Sally O’Rourke: Wilco have a knack for making great-sounding music, and I’ve bought several of their albums after a cursory listen on a friend’s car stereo or at a summer barbeque. On “I Might,” the band busts out the Farfisa, and for the first few spins, I’m in their thrall. But “I Might” also demonstrates Wilco’s greatest flaw: the willingness to settle for the workmanlike instead of the sublime. Superficially, it sounds like a classic; on closer listen, the verses amble, the chorus never declares itself. Even that organ riff, forced to carry the song all alone, gets driven into the ground.
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Captain America: The First Avenger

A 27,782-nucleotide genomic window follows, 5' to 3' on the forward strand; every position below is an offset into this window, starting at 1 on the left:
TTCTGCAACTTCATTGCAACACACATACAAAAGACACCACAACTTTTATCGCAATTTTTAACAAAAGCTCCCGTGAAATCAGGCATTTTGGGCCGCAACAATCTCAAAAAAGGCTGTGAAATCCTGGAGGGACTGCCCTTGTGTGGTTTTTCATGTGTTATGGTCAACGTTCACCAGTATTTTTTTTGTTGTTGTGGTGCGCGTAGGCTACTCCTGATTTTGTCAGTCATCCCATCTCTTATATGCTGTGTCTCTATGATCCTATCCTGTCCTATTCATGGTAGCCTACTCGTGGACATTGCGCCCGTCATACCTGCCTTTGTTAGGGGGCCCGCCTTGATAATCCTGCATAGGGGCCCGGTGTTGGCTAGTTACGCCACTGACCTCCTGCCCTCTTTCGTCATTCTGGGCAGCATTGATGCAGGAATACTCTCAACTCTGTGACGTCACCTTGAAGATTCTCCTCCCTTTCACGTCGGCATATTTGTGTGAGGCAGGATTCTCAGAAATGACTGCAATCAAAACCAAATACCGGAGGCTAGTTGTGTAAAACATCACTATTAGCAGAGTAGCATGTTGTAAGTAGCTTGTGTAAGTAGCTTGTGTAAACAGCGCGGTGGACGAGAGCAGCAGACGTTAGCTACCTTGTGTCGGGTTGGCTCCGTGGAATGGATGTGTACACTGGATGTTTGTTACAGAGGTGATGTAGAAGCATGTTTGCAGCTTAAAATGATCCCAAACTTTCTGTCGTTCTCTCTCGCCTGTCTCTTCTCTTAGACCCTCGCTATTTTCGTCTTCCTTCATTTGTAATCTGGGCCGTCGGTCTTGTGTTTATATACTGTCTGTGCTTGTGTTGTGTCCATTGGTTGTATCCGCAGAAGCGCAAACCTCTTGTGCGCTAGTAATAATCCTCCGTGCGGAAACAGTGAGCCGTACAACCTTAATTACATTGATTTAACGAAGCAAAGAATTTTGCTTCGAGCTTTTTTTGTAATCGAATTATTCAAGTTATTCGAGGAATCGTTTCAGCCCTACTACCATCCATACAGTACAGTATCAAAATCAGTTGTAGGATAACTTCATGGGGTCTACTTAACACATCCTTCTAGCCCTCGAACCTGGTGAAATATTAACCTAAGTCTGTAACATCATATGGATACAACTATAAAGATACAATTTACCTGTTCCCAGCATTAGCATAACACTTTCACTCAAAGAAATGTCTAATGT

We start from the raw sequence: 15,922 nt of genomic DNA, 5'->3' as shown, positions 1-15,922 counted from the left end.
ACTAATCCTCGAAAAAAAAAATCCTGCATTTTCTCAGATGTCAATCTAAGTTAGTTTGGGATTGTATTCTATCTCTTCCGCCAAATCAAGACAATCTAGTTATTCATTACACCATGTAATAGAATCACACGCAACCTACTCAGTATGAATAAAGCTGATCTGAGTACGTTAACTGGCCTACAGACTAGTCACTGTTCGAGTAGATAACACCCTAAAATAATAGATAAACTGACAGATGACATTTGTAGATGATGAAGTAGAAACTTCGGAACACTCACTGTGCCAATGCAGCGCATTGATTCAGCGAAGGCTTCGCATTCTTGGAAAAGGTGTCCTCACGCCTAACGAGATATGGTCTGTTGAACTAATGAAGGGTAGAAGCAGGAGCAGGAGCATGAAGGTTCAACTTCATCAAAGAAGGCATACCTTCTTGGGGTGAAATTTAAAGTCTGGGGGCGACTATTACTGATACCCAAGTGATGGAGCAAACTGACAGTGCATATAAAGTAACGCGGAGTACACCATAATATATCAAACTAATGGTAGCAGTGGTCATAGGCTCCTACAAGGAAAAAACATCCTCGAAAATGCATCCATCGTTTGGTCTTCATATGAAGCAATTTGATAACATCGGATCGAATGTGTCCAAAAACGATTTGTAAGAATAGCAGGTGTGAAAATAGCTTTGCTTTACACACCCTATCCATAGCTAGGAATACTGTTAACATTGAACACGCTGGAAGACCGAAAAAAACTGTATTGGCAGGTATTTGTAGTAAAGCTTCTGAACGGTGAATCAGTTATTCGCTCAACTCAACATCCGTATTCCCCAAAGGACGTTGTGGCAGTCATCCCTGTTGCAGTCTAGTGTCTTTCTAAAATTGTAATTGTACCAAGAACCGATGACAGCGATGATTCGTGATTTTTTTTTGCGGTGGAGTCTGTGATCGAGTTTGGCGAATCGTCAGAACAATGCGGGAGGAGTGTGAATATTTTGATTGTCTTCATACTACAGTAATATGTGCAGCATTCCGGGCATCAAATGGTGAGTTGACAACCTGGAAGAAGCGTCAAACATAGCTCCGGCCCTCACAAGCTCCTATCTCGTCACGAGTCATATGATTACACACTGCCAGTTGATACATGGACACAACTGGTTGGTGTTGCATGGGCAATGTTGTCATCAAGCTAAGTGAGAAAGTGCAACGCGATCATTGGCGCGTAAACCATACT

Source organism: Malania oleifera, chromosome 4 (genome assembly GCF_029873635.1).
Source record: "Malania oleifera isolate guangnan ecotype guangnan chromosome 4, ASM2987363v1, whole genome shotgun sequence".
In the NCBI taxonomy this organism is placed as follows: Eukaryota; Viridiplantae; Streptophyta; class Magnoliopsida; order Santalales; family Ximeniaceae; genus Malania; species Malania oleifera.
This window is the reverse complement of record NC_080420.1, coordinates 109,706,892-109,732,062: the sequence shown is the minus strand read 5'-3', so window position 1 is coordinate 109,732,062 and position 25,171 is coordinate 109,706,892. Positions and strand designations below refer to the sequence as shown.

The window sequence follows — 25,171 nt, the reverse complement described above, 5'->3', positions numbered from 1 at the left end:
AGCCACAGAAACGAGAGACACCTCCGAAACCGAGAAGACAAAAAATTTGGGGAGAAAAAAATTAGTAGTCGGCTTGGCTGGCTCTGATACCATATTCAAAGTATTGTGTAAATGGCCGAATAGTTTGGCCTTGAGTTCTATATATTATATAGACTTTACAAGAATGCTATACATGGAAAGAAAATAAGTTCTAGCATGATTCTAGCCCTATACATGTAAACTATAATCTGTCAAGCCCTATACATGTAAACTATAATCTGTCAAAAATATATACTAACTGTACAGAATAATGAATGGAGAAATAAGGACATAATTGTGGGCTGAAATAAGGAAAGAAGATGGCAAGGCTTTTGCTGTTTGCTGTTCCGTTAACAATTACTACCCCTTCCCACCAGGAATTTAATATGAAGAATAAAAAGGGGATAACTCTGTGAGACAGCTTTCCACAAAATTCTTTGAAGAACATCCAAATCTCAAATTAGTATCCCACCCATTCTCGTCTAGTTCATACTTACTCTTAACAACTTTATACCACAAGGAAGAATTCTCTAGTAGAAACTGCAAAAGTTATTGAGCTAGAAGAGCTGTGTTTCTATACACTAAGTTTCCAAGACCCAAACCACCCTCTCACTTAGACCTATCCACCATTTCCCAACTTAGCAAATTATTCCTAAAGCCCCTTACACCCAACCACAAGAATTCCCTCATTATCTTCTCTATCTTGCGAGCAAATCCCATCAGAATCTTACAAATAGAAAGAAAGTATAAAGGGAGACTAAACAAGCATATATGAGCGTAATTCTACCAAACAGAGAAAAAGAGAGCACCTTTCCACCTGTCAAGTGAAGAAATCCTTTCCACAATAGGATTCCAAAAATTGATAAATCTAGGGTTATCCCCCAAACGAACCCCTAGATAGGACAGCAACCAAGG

The dismissal of Captain America as just a "trailer for The Avengers" ignores what makes this last pre-Avengers entry in the Marvel Universe series such a distinct pleasure. A World War II-set superhero movie with a big romantic streak is pretty far removed from Tony Stark's angst in Iron Man or the depiction of life in Asgard that was the weakest part of Thor. If Steve Rogers (Chris Evans) hasn't seized the imagination in the same way his soon-to-be teammates have, it's because the character's lack of conflict about his ascension to heroism feels almost quaint. Rogers is looking to do good even before he's tapped by German scientist Dr. Erskine (Stanley Tucci) for a program that vaguely promises to fulfill Steve's dream of serving his country. Captain America takes off with an extended chase through Brooklyn after a terrorist in the service of the rogue Nazi Johann Schmidt - aka Red Skull (ideally cast Hugo Weaving) - has disrupted the secret session in which Steve receives his superpowers. The chase also reveals just what kind of an ally Steve has in Agent Carter (Hayley Atwell), who has no problem facing down a speeding car in the middle of a New York street. Atwell is the movie's biggest surprise in a cast that also includes Tommy Lee Jones in a fun turn as Rogers' superior officer. Her no-nonsense exterior barely hides a yearning for Rogers that Atwell has fun playing; Carter's gunshot into the Captain's shield may be the come-on of the year.